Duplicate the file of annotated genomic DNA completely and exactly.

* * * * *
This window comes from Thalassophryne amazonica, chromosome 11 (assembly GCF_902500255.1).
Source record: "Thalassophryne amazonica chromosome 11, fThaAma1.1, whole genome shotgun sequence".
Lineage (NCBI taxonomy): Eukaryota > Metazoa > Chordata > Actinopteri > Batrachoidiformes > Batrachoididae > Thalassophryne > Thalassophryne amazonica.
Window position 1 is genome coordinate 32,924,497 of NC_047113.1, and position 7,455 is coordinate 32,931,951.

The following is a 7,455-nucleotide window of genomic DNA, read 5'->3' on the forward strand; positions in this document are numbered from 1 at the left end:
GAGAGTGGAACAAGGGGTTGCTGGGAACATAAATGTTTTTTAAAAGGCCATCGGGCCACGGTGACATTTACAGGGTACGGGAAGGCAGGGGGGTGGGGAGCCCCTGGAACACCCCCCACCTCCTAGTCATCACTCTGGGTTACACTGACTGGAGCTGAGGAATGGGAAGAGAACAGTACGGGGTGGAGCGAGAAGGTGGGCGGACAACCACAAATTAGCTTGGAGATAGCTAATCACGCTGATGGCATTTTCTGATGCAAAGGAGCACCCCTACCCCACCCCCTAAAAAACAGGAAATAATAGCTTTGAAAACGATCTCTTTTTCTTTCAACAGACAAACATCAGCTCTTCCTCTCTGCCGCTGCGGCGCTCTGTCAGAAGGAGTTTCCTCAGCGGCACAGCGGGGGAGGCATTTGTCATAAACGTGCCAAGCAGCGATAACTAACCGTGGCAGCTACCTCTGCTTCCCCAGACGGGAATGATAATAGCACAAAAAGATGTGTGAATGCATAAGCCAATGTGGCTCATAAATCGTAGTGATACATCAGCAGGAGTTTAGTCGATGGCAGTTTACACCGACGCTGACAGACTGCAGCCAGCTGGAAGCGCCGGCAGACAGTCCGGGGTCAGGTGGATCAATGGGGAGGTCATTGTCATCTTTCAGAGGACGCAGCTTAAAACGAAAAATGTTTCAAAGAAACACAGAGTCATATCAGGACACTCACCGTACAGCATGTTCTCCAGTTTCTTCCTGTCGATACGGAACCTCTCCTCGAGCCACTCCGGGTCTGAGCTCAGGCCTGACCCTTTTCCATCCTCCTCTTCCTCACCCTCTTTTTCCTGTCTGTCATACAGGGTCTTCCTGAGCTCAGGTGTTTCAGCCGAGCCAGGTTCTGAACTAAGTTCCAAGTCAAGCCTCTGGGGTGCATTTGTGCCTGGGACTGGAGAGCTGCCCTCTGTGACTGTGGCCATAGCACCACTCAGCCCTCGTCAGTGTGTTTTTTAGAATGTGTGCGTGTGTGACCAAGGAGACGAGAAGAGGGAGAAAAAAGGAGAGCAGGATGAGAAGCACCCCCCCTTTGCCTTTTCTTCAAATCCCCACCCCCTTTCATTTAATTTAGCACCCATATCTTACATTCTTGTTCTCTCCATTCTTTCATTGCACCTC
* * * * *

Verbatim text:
This window comes from Thalassophryne amazonica, chromosome 11 (assembly GCF_902500255.1).
Source record: "Thalassophryne amazonica chromosome 11, fThaAma1.1, whole genome shotgun sequence".
Lineage (NCBI taxonomy): Eukaryota > Metazoa > Chordata > Actinopteri > Batrachoidiformes > Batrachoididae > Thalassophryne > Thalassophryne amazonica.
Window position 1 is genome coordinate 32,924,497 of NC_047113.1, and position 7,455 is coordinate 32,931,951.

The following is a 7,455-nucleotide window of genomic DNA, read 5'->3' on the forward strand; positions in this document are numbered from 1 at the left end:
GAGAGTGGAACAAGGGGTTGCTGGGAACATAAATGTTTTTTAAAAGGCCATCGGGCCACGGTGACATTTACAGGGTACGGGAAGGCAGGGGGGTGGGGAGCCCCTGGAACACCCCCCACCTCCTAGTCATCACTCTGGGTTACACTGACTGGAGCTGAGGAATGGGAAGAGAACAGTACGGGGTGGAGCGAGAAGGTGGGCGGACAACCACAAATTAGCTTGGAGATAGCTAATCACGCTGATGGCATTTTCTGATGCAAAGGAGCACCCCTACCCCACCCCCTAAAAAACAGGAAATAATAGCTTTGAAAACGATCTCTTTTTCTTTCAACAGACAAACATCAGCTCTTCCTCTCTGCCGCTGCGGCGCTCTGTCAGAAGGAGTTTCCTCAGCGGCACAGCGGGGGAGGCATTTGTCATAAACGTGCCAAGCAGCGATAACTAACCGTGGCAGCTACCTCTGCTTCCCCAGACGGGAATGATAATAGCACAAAAAGATGTGTGAATGCATAAGCCAATGTGGCTCATAAATCGTAGTGATACATCAGCAGGAGTTTAGTCGATGGCAGTTTACACCGACGCTGACAGACTGCAGCCAGCTGGAAGCGCCGGCAGACAGTCCGGGGTCAGGTGGATCAATGGGGAGGTCATTGTCATCTTTCAGAGGACGCAGCTTAAAACGAAAAATGTTTCAAAGAAACACAGAGTCATATCAGGACACTCACCGTACAGCATGTTCTCCAGTTTCTTCCTGTCGATACGGAACCTCTCCTCGAGCCACTCCGGGTCTGAGCTCAGGCCTGACCCTTTTCCATCCTCCTCTTCCTCACCCTCTTTTTCCTGTCTGTCATACAGGGTCTTCCTGAGCTCAGGTGTTTCAGCCGAGCCAGGTTCTGAACTAAGTTCCAAGTCAAGCCTCTGGGGTGCATTTGTGCCTGGGACTGGAGAGCTGCCCTCTGTGACTGTGGCCATAGCACCACTCAGCCCTCGTCAGTGTGTTTTTTAGAATGTGTGCGTGTGTGACCAAGGAGACGAGAAGAGGGAGAAAAAAGGAGAGCAGGATGAGAAGCACCCCCCCTTTGCCTTTTCTTCAAATCCCCACCCCCTTTCATTTAATTTAGCACCCATATCTTACATTCTTGTTCTCTCCATTCTTTCATTGCACCTC